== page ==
— Ten of the world’s big oil companies, mainly from Europe
, on Friday jointly acknowledged their industry’s role in global climate change and said that they agreed with the United Nations’ goals of limiting global warming.
The point, in a public declaration, was to try convincing an increasingly skeptical world that the oil companies, whose fossil fuels are a big source of greenhouse gases, are serious about delivering cleaner energy and combating climate change. But the impact of that statement might be limited.
None of the biggest American oil companies took part. And the companies that were involved — including BP, Royal Dutch Shell, Saudi Aramco and Total — made no specific commitments to helping meet the climate challenge.
The group, the Oil and Gas Climate Initiative, also held a news conference on Friday in Paris
, looking ahead to the United Nations climate conference that will open there on Nov. 30 and run through Dec. 11.
The companies declared their collective support for an effective global climate change agreement to be reached at the Paris conference, and they specifically cited the United Nations’ target of staving off a rise in the atmospheric temperature of 3.6 degrees Fahrenheit (2 degrees Celsius).
By recognizing that goal, the executives are putting themselves in a tricky position. Meeting that target would require leaving much of the world’s existing oil, gas and coal reserves unburned and would force the companies to make major changes in the way they do business.
Many experts, including people in the oil industry doubt that the goal can be met.
The executives acknowledged that “the existing trend of the world’s net global greenhouse gas emissions is not consistent with this ambition.” In other words, the world’s factories and vehicles are still pumping out far too much carbon dioxide.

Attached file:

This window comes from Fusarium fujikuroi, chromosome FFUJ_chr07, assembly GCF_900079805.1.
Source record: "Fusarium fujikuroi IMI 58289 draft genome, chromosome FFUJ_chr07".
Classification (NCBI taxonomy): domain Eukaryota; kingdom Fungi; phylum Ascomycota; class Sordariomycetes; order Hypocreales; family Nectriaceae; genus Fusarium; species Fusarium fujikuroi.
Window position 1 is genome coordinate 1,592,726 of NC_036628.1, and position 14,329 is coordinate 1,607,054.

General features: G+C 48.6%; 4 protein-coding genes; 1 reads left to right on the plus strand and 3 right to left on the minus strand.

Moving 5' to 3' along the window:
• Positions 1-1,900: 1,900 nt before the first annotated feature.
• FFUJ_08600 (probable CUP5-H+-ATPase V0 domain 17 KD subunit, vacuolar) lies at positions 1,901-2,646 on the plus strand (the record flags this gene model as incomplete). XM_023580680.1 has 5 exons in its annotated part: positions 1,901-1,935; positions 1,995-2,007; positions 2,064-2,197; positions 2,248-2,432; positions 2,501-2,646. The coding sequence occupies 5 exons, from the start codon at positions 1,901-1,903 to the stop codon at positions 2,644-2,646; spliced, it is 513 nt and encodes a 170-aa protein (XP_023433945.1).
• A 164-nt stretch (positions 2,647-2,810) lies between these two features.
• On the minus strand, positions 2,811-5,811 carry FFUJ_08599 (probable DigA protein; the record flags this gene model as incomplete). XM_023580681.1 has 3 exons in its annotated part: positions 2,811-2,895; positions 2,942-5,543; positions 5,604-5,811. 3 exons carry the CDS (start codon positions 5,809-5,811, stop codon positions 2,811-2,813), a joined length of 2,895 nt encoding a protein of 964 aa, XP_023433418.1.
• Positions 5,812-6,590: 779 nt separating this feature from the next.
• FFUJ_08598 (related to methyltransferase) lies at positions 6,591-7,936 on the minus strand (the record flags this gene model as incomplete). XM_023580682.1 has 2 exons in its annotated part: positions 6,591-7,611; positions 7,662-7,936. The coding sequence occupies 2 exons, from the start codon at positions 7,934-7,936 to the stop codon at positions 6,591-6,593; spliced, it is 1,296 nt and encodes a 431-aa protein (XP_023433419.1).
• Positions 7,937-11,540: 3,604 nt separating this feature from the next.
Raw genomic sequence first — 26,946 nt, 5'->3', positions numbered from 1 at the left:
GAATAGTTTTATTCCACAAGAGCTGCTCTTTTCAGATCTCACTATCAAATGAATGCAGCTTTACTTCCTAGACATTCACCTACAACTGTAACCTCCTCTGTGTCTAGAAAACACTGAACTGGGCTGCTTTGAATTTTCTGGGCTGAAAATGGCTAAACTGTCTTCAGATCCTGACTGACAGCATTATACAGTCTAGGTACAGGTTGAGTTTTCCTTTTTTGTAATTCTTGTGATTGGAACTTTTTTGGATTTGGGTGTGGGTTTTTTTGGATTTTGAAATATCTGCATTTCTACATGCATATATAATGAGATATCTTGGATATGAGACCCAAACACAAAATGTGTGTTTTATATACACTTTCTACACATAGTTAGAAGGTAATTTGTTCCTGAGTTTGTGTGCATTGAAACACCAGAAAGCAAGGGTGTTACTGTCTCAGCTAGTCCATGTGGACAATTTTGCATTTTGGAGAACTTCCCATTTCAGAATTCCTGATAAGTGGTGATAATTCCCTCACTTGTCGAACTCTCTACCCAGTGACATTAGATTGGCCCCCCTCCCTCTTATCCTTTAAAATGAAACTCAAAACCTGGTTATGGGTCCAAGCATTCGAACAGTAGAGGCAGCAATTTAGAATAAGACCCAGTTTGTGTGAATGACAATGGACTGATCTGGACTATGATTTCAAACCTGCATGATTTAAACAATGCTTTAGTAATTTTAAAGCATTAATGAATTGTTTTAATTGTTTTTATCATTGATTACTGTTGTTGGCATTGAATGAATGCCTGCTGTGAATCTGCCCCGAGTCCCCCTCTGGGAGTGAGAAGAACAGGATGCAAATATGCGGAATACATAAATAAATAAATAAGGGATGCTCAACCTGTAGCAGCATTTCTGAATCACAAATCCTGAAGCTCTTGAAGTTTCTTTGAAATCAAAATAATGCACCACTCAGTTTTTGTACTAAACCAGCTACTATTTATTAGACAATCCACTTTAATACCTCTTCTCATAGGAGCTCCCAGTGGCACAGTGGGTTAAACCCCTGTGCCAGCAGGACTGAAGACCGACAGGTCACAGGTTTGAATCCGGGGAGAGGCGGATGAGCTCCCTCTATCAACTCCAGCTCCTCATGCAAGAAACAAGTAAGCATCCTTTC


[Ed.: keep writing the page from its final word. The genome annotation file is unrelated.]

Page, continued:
However, the executives, who said their companies provided nearly 10 percent of the world’s energy, did not commit to any new limits on their own activities. Instead, they left it up to governments to establish regulations and other measures that would encourage them “to take informed decisions and make effective and sustainable contributions to addressing climate change.”
Neil Beveridge, an oil analyst at Sanford C. Bernstein, said the industry deserved credit for acknowledging its role in climate change. “It is a big, big step for such a large number of companies to gather,” he said. “Over the years, a lot of companies have been in denial on this issue.”
But Anthony Hobley, chief executive of Carbon Tracker, a London-based organization that advises on the risks of investing in energy companies, noted the limits of Friday’s statement. “There was no commitment to get out ahead of government,” he said.
American giants like Chevron and ExxonMobil have declined to join the group.
The American companies appear to disapprove of the European-led initiative, partly because the potential remedies — like carbon taxes or the trading of carbon-emission permits — that many experts say are necessary to successfully curb greenhouse gases would almost inevitably raise the price of their fuels.
“I’ve never had a customer come to me and ask to pay a higher price for oil, gas or other products,” John S. Watson, the chief executive of Chevron, told a meeting hosted in Vienna
in June by the Organization of the Petroleum Exporting Countries.
Rex W. Tillerson, ExxonMobil’s chief executive, has repeatedly said that he would support putting a price on carbon as long as it was “revenue neutral.”
An explicit call for putting a high price on carbon emissions was deliberately omitted from Friday’s declaration. Claudio Descalzi, chief executive of the Italian oil company Eni, and a participant in the group, said in an interview on Friday that most of his European colleagues agreed that some form of carbon tax would eventually be essential.
“Carbon pricing is the only way to have a reasonable energy mix” to sustain the 3.6-degree ceiling, he said. But he said Friday’s declaration used less-specific language to bring some of the international companies on board. “Now we are trying to create a consensus,” he said.
The United Nations goal of limiting global warming to about 3.6 degrees is based on a comparison to climatic temperatures in the preindustrial 19th century. That level of warming, although potentially producing dire effects on agriculture, sea level and the natural world, could stave off the most severe impacts of drought, food and water shortages, and widespread flooding — events that could profoundly harm the world’s population and economy.
But to achieve that limit would require drastic reductions in carbon emissions by 2050.